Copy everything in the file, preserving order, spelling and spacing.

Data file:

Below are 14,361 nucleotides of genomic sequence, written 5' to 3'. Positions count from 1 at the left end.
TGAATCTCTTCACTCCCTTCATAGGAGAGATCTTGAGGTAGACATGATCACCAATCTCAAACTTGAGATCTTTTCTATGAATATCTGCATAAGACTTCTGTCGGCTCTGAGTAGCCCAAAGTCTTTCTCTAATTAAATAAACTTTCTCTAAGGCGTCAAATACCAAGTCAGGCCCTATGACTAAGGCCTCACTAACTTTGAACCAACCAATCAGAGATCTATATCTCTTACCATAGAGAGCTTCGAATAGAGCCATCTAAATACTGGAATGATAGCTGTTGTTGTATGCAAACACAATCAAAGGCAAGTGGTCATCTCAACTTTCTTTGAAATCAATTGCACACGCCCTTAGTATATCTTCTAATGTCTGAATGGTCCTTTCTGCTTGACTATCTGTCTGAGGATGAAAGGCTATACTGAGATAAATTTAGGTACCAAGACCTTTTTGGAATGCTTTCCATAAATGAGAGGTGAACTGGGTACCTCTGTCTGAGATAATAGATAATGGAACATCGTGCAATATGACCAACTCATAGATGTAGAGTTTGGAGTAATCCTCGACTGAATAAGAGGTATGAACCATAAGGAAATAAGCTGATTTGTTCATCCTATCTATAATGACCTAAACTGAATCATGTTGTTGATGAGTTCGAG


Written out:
Below are 14,361 nucleotides of genomic sequence, written 5' to 3'. Positions count from 1 at the left end.
TGAATCTCTTCACTCCCTTCATAGGAGAGATCTTGAGGTAGACATGATCACCAATCTCAAACTTGAGATCTTTTCTATGAATATCTGCATAAGACTTCTGTCGGCTCTGAGTAGCCCAAAGTCTTTCTCTAATTAAATAAACTTTCTCTAAGGCGTCAAATACCAAGTCAGGCCCTATGACTAAGGCCTCACTAACTTTGAACCAACCAATCAGAGATCTATATCTCTTACCATAGAGAGCTTCGAATAGAGCCATCTAAATACTGGAATGATAGCTGTTGTTGTATGCAAACACAATCAAAGGCAAGTGGTCATCTCAACTTTCTTTGAAATCAATTGCACACGCCCTTAGTATATCTTCTAATGTCTGAATGGTCCTTTCTGCTTGACTATCTGTCTGAGGATGAAAGGCTATACTGAGATAAATTTAGGTACCAAGACCTTTTTGGAATGCTTTCCATAAATGAGAGGTGAACTGGGTACCTCTGTCTGAGATAATAGATAATGGAACATCGTGCAATATGACCAACTCATAGATGTAGAGTTTGGAGTAATCCTCGACTGAATAAGAGGTATGAACCATAAGGAAATAAGCTGATTTGTTCATCCTATCTATAATGACCTAAACTGAATCATGTTGTTGATGAGTTCGAG